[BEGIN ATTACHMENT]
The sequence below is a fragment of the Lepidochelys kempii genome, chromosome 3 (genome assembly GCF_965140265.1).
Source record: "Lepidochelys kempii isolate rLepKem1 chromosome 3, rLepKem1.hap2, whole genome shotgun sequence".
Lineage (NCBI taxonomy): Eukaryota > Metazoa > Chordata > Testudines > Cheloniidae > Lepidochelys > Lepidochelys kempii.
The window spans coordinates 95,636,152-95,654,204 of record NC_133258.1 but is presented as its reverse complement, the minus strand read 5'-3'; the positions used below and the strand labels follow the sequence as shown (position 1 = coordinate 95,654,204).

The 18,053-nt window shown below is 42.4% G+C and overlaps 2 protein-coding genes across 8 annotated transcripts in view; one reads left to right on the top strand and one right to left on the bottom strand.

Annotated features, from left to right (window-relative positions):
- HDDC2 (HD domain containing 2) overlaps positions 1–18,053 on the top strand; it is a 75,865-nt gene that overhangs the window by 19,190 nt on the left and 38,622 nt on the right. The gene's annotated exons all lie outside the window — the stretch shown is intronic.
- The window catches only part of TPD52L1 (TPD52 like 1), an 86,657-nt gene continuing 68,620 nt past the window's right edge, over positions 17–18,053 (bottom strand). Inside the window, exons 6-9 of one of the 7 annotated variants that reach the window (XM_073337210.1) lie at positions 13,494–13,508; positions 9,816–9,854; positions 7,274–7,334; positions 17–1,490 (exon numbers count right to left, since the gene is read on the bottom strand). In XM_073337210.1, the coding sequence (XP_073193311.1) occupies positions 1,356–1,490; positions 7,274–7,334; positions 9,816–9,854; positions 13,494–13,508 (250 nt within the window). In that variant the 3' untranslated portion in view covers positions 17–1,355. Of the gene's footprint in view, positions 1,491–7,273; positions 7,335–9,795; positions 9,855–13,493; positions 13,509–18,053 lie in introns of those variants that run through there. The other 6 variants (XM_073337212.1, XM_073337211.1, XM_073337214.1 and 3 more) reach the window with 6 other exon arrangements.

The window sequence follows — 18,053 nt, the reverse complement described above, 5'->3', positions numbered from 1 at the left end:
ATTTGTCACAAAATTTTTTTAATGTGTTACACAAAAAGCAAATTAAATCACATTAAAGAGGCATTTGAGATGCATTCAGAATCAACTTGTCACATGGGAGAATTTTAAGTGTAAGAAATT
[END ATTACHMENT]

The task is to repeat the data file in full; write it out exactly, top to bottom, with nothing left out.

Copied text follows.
The sequence below is a fragment of the Lepidochelys kempii genome, chromosome 3 (genome assembly GCF_965140265.1).
Source record: "Lepidochelys kempii isolate rLepKem1 chromosome 3, rLepKem1.hap2, whole genome shotgun sequence".
Lineage (NCBI taxonomy): Eukaryota > Metazoa > Chordata > Testudines > Cheloniidae > Lepidochelys > Lepidochelys kempii.
The window spans coordinates 95,636,152-95,654,204 of record NC_133258.1 but is presented as its reverse complement, the minus strand read 5'-3'; the positions used below and the strand labels follow the sequence as shown (position 1 = coordinate 95,654,204).

The 18,053-nt window shown below is 42.4% G+C and overlaps 2 protein-coding genes across 8 annotated transcripts in view; one reads left to right on the top strand and one right to left on the bottom strand.

Annotated features, from left to right (window-relative positions):
- HDDC2 (HD domain containing 2) overlaps positions 1–18,053 on the top strand; it is a 75,865-nt gene that overhangs the window by 19,190 nt on the left and 38,622 nt on the right. The gene's annotated exons all lie outside the window — the stretch shown is intronic.
- The window catches only part of TPD52L1 (TPD52 like 1), an 86,657-nt gene continuing 68,620 nt past the window's right edge, over positions 17–18,053 (bottom strand). Inside the window, exons 6-9 of one of the 7 annotated variants that reach the window (XM_073337210.1) lie at positions 13,494–13,508; positions 9,816–9,854; positions 7,274–7,334; positions 17–1,490 (exon numbers count right to left, since the gene is read on the bottom strand). In XM_073337210.1, the coding sequence (XP_073193311.1) occupies positions 1,356–1,490; positions 7,274–7,334; positions 9,816–9,854; positions 13,494–13,508 (250 nt within the window). In that variant the 3' untranslated portion in view covers positions 17–1,355. Of the gene's footprint in view, positions 1,491–7,273; positions 7,335–9,795; positions 9,855–13,493; positions 13,509–18,053 lie in introns of those variants that run through there. The other 6 variants (XM_073337212.1, XM_073337211.1, XM_073337214.1 and 3 more) reach the window with 6 other exon arrangements.

The window sequence follows — 18,053 nt, the reverse complement described above, 5'->3', positions numbered from 1 at the left end:
ATTTGTCACAAAATTTTTTTAATGTGTTACACAAAAAGCAAATTAAATCACATTAAAGAGGCATTTGAGATGCATTCAGAATCAACTTGTCACATGGGAGAATTTTAAGTGTAAGAAATT